Revival Smoked Meats, the barbecue/non-fried chicken wing operation for chef Thomas Boemer and Nick Rancone, has exited the Keg & Case food hall. The duo will instead move the restaurant up to a newly remodeled restaurant space that was the longtime home of their celebrated fine-dining restauraunt, Corner Table. Revival Smoked Meats 2.0 should open later this summer. “We want to get some patio time in,” said Rancone.
The location, on Nicollet Avenue not far from the intersection of 46th Street is undergoing renovations that include closing off the kitchen, expanding seating, and revamping the outdoor space to feature a patio that sweeps around the building from the front to the side. In addition to all the additional seats, some of the heavy-wrought iron landscaping and an imposing rock sculpture fountain have been removed. Everything is clean and wide open.
Inside, the kitchen is being enclosed and the dining room laid out to allow for more space.
Revival Smoked Meats will bring back all the favorites from the small counter-service spot in the food hall and expand all things: menu, full bar, and service. On the menu will be the brisket, smoked pork belly, rich sides, and more. Plus, the kitchen includes a fryer and griddle. While there still will be no fried chicken out of this address, there will be room for Revival’s also famous burgers.
The new iteration will include full service and do away with tipping in favor of a service fee, an emerging trend in reopening restaurants. “It’s the only way to close the equity gap,” said Rancone of the fee, who began his venture as a service industry veteran. “This is how we can true up the costs in the industry and not have a business that’s on the border of death all the time.” The fee allows the restaurant to offer better wages and benefits to staff, while management also commits to creating more stable schedules. “We’re trying to look at everything from a healthier aspect.”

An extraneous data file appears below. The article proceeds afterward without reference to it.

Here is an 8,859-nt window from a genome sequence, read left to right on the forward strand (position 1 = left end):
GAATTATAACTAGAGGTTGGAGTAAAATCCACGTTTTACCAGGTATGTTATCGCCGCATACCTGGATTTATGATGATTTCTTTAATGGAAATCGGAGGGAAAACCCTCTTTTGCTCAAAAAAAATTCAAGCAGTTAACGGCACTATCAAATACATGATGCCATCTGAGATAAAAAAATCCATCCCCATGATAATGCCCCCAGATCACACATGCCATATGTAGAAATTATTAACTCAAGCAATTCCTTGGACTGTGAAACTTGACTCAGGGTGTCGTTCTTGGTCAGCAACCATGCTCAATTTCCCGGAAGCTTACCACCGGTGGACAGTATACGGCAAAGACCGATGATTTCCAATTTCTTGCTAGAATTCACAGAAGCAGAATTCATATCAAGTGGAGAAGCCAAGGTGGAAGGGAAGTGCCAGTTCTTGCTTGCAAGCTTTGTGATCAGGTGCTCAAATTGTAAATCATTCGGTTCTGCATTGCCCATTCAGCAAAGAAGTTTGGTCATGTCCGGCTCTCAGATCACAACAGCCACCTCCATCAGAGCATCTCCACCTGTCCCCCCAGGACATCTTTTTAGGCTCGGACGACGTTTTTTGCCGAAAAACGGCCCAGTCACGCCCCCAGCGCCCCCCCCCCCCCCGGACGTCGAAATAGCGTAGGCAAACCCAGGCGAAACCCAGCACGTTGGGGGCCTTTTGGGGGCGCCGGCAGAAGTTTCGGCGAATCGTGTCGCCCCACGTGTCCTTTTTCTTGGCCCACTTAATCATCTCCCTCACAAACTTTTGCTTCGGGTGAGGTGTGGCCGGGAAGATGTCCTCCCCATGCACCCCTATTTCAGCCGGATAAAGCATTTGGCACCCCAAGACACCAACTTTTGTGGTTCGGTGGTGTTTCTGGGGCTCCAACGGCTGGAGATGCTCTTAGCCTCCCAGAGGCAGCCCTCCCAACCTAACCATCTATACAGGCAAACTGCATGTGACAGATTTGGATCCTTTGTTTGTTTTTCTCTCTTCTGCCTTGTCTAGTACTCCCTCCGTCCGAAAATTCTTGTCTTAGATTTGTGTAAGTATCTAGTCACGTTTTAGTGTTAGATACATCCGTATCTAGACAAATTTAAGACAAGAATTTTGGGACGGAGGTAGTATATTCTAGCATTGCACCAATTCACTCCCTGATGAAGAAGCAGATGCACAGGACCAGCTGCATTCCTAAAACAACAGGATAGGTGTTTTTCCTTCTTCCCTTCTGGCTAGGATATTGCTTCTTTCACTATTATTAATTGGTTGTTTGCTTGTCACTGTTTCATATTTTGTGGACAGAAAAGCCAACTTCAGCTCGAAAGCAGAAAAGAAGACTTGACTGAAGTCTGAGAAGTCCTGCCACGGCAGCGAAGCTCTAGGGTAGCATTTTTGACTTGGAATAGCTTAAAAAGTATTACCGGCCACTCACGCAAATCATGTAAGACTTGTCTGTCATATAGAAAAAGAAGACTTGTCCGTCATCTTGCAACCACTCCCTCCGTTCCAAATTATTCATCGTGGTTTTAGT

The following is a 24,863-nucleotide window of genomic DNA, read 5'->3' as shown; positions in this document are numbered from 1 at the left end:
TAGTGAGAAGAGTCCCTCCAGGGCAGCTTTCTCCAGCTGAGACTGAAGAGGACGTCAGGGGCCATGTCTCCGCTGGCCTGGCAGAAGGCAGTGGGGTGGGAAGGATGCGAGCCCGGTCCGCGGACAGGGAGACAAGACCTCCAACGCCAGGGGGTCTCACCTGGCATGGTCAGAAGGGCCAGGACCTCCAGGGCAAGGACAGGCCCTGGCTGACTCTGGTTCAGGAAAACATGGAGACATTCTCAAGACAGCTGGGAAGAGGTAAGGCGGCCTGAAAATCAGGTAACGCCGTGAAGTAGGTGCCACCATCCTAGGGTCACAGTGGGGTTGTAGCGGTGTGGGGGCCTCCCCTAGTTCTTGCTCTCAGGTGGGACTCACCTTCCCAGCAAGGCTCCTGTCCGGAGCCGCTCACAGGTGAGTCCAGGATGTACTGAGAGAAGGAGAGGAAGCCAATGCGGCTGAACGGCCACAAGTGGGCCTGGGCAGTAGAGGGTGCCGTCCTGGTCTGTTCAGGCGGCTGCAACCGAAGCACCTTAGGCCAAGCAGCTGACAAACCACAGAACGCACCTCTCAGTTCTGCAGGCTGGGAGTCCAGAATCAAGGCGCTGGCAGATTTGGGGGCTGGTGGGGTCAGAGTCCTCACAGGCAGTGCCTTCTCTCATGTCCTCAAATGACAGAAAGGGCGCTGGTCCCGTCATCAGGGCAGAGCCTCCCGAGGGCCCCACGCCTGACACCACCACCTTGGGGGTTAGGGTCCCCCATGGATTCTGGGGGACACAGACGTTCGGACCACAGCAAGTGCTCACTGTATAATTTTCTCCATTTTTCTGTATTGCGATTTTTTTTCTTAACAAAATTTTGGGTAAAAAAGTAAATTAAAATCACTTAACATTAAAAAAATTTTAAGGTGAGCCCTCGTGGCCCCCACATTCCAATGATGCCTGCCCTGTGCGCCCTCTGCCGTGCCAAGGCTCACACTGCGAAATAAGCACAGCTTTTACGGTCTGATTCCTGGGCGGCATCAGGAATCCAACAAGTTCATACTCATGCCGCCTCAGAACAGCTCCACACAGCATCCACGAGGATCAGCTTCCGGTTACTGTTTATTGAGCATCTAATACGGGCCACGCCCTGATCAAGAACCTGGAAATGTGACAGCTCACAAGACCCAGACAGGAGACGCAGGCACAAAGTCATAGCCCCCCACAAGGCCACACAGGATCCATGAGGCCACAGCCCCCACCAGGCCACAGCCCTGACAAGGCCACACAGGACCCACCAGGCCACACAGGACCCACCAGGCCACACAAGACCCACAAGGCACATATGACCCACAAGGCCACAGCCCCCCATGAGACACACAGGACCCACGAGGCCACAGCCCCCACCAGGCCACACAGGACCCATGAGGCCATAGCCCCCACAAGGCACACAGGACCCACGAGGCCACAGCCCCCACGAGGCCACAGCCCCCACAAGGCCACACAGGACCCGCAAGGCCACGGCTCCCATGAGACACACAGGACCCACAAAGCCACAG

The addition of a full bar will come with more cocktails from Aynsley Jones, who is honing recipes for easy batching. “We’re always thinking, ‘how can we do this better, faster?’” said Rancone. This means quick-pour bourbon drinks. “We’re not flaming oranges over anything.”
Revival is also opening a third fried chicken restaurant, in the new Texa-Tonka development in St. Louis Park. Rancone said that restaurant expects to open early summer. Two other Revivals remain open with in-person dining in Minneapolis’s Kingfield neighborhood and in St. Paul’s Cathedral Hill.